"duration_s": 0.15
}`
expect := `{
"time": "2020-08-06T15:42:23.415Z",
"message": "failed to serve a request",
"remote_ip": "127.0.0.1",
"referrer_url": "https://example.com",
"request_id": "123456789",
"user": {
"uid": 123456,
"groups": ["admin","ssh"]
},
"duration_s": 0.15,
"p_event_time": "2020-08-06T15:42:23.415Z",
"p_any_ip_addreses": ["127.0.0.1"],
"p_any_domain_names": ["example.com"],
"p_any_trace_ids": ["123456789"],
"p_log_type": "Foo.Event"
}`
testutil.CheckRegisteredParser(t, "Foo.Event", input, expect)
}

Note that Panther adds some fields to the output event. We call these fields 'panther fields' and they are prefixed with p_ to avoid name collisions.

Also note that the expect JSON includes all the panther-fields so we can verify that the log processing is correct. For testing purposes p_parse_time and p_row_id are omitted since they would vary on each run of the test. The helper only verifies that these fields are non-empty and of valid format in the parsed result.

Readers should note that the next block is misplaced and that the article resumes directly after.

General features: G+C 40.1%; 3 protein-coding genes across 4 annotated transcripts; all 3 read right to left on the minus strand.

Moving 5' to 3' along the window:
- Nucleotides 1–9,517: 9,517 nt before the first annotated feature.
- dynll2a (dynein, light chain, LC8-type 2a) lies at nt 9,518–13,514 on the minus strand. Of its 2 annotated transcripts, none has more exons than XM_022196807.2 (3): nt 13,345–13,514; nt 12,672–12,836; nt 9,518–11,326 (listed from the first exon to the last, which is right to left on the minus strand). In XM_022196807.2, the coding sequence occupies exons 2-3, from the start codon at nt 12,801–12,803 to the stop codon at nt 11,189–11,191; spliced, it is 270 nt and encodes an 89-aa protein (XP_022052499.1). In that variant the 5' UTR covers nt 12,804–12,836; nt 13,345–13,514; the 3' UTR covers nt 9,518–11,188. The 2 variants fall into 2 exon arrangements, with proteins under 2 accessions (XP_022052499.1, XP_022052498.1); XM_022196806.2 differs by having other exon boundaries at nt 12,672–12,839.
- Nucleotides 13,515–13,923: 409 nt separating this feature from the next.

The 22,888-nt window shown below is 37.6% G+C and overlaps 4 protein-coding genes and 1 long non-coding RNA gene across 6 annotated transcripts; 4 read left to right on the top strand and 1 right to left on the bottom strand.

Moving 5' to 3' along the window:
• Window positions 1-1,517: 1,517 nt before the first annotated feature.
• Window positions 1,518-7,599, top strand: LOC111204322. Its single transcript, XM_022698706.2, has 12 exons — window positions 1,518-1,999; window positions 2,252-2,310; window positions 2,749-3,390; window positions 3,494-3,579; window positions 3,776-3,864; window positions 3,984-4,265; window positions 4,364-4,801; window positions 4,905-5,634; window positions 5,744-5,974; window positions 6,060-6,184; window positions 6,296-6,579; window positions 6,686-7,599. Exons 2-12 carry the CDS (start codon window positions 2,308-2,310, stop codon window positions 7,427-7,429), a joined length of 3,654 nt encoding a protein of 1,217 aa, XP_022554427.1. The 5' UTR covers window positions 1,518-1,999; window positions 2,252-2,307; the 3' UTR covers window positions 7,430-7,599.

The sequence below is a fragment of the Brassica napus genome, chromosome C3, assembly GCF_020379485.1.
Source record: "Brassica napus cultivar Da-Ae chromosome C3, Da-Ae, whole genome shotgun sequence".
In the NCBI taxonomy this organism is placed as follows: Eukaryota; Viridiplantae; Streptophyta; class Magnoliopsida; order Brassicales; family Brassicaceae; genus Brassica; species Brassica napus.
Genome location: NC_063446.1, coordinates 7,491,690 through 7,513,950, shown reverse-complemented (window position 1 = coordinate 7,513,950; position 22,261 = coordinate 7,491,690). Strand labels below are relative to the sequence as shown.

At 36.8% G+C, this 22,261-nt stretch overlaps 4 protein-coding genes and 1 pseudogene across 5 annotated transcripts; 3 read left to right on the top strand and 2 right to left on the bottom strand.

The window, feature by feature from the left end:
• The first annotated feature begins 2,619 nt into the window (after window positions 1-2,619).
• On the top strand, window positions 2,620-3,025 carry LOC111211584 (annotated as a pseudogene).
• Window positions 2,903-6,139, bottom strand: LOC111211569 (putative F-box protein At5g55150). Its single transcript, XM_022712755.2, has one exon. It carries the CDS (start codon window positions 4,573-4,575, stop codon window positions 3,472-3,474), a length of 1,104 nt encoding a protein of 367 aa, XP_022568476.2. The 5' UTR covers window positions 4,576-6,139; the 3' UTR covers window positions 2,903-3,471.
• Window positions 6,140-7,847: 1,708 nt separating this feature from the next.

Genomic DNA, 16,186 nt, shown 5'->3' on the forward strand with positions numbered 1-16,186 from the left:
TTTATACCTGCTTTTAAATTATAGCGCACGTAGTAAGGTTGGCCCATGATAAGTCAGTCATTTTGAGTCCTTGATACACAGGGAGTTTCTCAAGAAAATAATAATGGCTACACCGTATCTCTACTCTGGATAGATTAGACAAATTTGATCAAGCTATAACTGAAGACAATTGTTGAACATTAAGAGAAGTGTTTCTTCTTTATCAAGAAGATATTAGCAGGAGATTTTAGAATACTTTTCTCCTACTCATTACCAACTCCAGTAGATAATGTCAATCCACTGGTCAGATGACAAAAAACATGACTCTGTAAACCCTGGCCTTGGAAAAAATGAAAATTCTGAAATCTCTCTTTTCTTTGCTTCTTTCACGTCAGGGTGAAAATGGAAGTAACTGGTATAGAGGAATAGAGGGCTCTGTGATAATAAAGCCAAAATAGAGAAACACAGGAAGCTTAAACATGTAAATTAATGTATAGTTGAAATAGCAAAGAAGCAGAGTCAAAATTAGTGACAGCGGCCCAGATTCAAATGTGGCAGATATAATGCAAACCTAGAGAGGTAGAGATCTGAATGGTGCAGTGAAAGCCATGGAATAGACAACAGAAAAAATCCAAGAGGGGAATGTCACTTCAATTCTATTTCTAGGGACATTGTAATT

The test should fail at this point since we haven't defined anything yet.

Step 1: Defining the log type schema

First order of bussiness is to define the schema for the Foo.Event log type. Panther uses Go structs to define the schema of a log type.

We can represent the schema of a Foo.Event as a Go struct by:

package foologs
import "github.com/panther-labs/panther/internal/log_analysis/log_processor/pantherlog"
type FooEvent struct {
Time pantherlog.Time `json:"time" validate:"required" tcodec:"rfc3339" panther:"event_time" description:"The foo event time"`
Message pantherlog.String `json:"time" validate:"required" description:"The foo event time"`
RemoteIP pantherlog.String `json:"remote_ip" panther:"ip" description:"The remote ip used for the request"`
ReferrerURL pantherlog.String `json:"remote_ip" panther:"url" description:"The remote ip used for the request"`
RequestID pantherlog.String `json:"request_id" panther:"trace_id" description:"The id of the request that generated this event"`
User *User `json:"user" description:"The user that made the request"`
Duration pantherlog.Float64 `json:"duration_s" description:"The number of seconds it took to serve the request"`
}
type User struct {
UID pantherlog.Int64 `json:"uid" description:"The id of the user that made the request"`
Groups []string `json:"groups" description:"The groups the user is a member of"`
}

Field types